Create and run a container

A container can be run either in foreground (interactive) or detached mode. If you want to interact with the container in a similar as when you login a system, then use the foreground mode.

Launching a container with the bash shell:

$ docker run -it nginx /bin/bash

The switch -i launches the container in interactive mode (it will keep STDIN open) and -t will allocate a pseudo-TTY to the container.

The command run actually creates the container from the image nginx. The container will be destroyed once you exit the container.

Setting a hostname when creating a container:

$ docker run -it --hostname="webserver" nginx /bin/bash

You will also notice that a bunch of common commands will often not be installed on the images:

root@webserver:/# ip a s
bash: ip: command not found
root@webserver:/# ping localhost
bash: ping: command not found

This is because the containers are designed to be as lightweight as possible, while providing the respecting services, in this case Nginx.

Let’s now use our Nginx image to run a container listening on port 80:

$ docker run --hostname="webserver" -p 80:80 -d nginx

We used -d to run the container in the background, and we publish a container’s port to the host using the -p parameter.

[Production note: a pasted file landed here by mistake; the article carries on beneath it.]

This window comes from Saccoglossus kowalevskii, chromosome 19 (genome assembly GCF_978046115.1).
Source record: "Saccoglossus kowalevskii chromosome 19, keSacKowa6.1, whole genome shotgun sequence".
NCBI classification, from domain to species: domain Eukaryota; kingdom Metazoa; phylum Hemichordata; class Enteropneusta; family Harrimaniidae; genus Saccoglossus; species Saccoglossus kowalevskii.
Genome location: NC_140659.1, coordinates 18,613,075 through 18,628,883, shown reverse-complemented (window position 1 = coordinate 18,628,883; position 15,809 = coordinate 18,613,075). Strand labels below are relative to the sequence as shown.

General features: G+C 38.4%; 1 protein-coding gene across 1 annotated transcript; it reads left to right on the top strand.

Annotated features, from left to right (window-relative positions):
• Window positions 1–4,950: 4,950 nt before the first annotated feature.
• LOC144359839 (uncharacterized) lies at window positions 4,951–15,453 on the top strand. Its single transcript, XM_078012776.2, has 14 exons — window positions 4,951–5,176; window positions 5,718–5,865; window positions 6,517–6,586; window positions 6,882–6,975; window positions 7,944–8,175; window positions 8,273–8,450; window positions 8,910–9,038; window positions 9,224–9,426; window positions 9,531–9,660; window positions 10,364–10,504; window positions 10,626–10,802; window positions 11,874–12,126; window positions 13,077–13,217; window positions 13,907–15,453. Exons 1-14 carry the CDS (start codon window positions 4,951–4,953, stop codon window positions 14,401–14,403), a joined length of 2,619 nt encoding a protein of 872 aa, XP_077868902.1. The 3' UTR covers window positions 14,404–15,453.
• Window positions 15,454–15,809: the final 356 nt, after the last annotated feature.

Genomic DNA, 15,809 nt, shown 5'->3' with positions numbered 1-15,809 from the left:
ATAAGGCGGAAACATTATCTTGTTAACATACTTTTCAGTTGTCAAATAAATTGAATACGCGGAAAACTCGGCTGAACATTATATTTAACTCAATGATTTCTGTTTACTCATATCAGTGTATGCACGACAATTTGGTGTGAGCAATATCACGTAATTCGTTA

-p 80:80 means it maps port 80 on host machine to port 80 on the container. For example, if you want to run Nginx on port 8080 on your host machine, then you set it to 8080:80.

To check if the container is actually working, the following docker command does that:

$ docker container ls
CONTAINER ID        IMAGE               COMMAND                  CREATED             STATUS              PORTS                NAMES
601334ad3942        nginx               "/docker-entrypoint.…"   2 minutes ago       Up 2 minutes>80/tcp   vibrant_bell

Notice the port mapping on the port 80, this is what allows you to connect to your Nginx container. The mapping was done with -p 80:80. If you check on your host, you’ll notice that the port 80 is open:

$ ss -ntlp
State                      Recv-Q                      Send-Q                                              Local Address:Port                                             Peer Address:Port
LISTEN                     0                           4096                                                            *:80                                                          *:*

We can now access our webserver :

$ links -dump http://localhost
                               Welcome to nginx!